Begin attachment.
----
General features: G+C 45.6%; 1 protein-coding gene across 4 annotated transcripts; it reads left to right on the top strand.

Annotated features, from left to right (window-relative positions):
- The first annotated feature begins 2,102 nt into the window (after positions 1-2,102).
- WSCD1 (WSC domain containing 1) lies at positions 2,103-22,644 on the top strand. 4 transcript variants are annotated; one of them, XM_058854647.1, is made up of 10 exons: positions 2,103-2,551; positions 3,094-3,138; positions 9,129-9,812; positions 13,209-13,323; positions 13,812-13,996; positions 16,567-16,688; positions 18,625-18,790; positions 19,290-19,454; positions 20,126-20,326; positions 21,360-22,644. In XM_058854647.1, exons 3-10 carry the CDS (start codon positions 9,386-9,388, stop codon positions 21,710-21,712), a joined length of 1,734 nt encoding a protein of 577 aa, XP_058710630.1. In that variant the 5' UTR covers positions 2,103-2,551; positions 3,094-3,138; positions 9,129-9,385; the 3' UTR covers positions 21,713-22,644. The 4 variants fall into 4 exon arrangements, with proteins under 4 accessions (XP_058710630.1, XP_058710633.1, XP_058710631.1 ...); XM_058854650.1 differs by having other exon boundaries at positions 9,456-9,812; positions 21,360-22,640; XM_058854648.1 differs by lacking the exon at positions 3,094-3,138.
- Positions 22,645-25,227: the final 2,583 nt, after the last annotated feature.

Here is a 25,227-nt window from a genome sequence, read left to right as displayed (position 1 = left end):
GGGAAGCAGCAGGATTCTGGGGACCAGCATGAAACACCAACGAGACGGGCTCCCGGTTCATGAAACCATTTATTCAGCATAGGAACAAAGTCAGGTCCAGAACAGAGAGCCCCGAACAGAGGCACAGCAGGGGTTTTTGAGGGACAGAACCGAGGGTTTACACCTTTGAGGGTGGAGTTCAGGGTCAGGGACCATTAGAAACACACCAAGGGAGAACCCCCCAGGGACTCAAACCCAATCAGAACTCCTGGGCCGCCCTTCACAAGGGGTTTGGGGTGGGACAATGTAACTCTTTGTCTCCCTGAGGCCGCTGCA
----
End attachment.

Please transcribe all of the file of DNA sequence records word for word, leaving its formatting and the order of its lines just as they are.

General features: G+C 45.6%; 1 protein-coding gene across 4 annotated transcripts; it reads left to right on the top strand.

Annotated features, from left to right (window-relative positions):
- The first annotated feature begins 2,102 nt into the window (after positions 1-2,102).
- WSCD1 (WSC domain containing 1) lies at positions 2,103-22,644 on the top strand. 4 transcript variants are annotated; one of them, XM_058854647.1, is made up of 10 exons: positions 2,103-2,551; positions 3,094-3,138; positions 9,129-9,812; positions 13,209-13,323; positions 13,812-13,996; positions 16,567-16,688; positions 18,625-18,790; positions 19,290-19,454; positions 20,126-20,326; positions 21,360-22,644. In XM_058854647.1, exons 3-10 carry the CDS (start codon positions 9,386-9,388, stop codon positions 21,710-21,712), a joined length of 1,734 nt encoding a protein of 577 aa, XP_058710630.1. In that variant the 5' UTR covers positions 2,103-2,551; positions 3,094-3,138; positions 9,129-9,385; the 3' UTR covers positions 21,713-22,644. The 4 variants fall into 4 exon arrangements, with proteins under 4 accessions (XP_058710630.1, XP_058710633.1, XP_058710631.1 ...); XM_058854650.1 differs by having other exon boundaries at positions 9,456-9,812; positions 21,360-22,640; XM_058854648.1 differs by lacking the exon at positions 3,094-3,138.
- Positions 22,645-25,227: the final 2,583 nt, after the last annotated feature.

Here is a 25,227-nt window from a genome sequence, read left to right as displayed (position 1 = left end):
GGGAAGCAGCAGGATTCTGGGGACCAGCATGAAACACCAACGAGACGGGCTCCCGGTTCATGAAACCATTTATTCAGCATAGGAACAAAGTCAGGTCCAGAACAGAGAGCCCCGAACAGAGGCACAGCAGGGGTTTTTGAGGGACAGAACCGAGGGTTTACACCTTTGAGGGTGGAGTTCAGGGTCAGGGACCATTAGAAACACACCAAGGGAGAACCCCCCAGGGACTCAAACCCAATCAGAACTCCTGGGCCGCCCTTCACAAGGGGTTTGGGGTGGGACAATGTAACTCTTTGTCTCCCTGAGGCCGCTGCA